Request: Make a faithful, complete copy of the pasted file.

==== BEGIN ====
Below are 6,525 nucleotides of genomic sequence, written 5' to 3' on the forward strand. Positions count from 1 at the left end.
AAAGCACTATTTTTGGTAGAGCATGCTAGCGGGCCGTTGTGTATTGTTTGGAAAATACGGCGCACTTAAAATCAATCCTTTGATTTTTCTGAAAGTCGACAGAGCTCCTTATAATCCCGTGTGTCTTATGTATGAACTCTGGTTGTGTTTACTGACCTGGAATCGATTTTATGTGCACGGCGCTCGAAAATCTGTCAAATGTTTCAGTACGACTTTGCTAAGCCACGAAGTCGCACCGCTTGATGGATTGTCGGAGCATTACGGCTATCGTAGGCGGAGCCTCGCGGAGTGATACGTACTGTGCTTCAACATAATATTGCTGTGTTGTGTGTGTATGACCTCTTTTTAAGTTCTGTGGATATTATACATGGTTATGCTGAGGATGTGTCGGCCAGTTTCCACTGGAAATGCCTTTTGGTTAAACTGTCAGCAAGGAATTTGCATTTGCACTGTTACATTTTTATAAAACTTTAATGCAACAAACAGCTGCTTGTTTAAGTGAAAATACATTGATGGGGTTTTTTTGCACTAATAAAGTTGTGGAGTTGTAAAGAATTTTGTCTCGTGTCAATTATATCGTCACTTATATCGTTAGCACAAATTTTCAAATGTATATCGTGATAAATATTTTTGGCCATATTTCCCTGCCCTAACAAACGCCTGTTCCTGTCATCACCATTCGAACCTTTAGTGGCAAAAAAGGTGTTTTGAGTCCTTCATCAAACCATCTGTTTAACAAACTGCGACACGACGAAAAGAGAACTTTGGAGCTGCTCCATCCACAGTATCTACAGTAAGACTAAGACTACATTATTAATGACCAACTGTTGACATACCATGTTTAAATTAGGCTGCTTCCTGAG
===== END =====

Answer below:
Below are 6,525 nucleotides of genomic sequence, written 5' to 3' on the forward strand. Positions count from 1 at the left end.
AAAGCACTATTTTTGGTAGAGCATGCTAGCGGGCCGTTGTGTATTGTTTGGAAAATACGGCGCACTTAAAATCAATCCTTTGATTTTTCTGAAAGTCGACAGAGCTCCTTATAATCCCGTGTGTCTTATGTATGAACTCTGGTTGTGTTTACTGACCTGGAATCGATTTTATGTGCACGGCGCTCGAAAATCTGTCAAATGTTTCAGTACGACTTTGCTAAGCCACGAAGTCGCACCGCTTGATGGATTGTCGGAGCATTACGGCTATCGTAGGCGGAGCCTCGCGGAGTGATACGTACTGTGCTTCAACATAATATTGCTGTGTTGTGTGTGTATGACCTCTTTTTAAGTTCTGTGGATATTATACATGGTTATGCTGAGGATGTGTCGGCCAGTTTCCACTGGAAATGCCTTTTGGTTAAACTGTCAGCAAGGAATTTGCATTTGCACTGTTACATTTTTATAAAACTTTAATGCAACAAACAGCTGCTTGTTTAAGTGAAAATACATTGATGGGGTTTTTTTGCACTAATAAAGTTGTGGAGTTGTAAAGAATTTTGTCTCGTGTCAATTATATCGTCACTTATATCGTTAGCACAAATTTTCAAATGTATATCGTGATAAATATTTTTGGCCATATTTCCCTGCCCTAACAAACGCCTGTTCCTGTCATCACCATTCGAACCTTTAGTGGCAAAAAAGGTGTTTTGAGTCCTTCATCAAACCATCTGTTTAACAAACTGCGACACGACGAAAAGAGAACTTTGGAGCTGCTCCATCCACAGTATCTACAGTAAGACTAAGACTACATTATTAATGACCAACTGTTGACATACCATGTTTAAATTAGGCTGCTTCCTGAG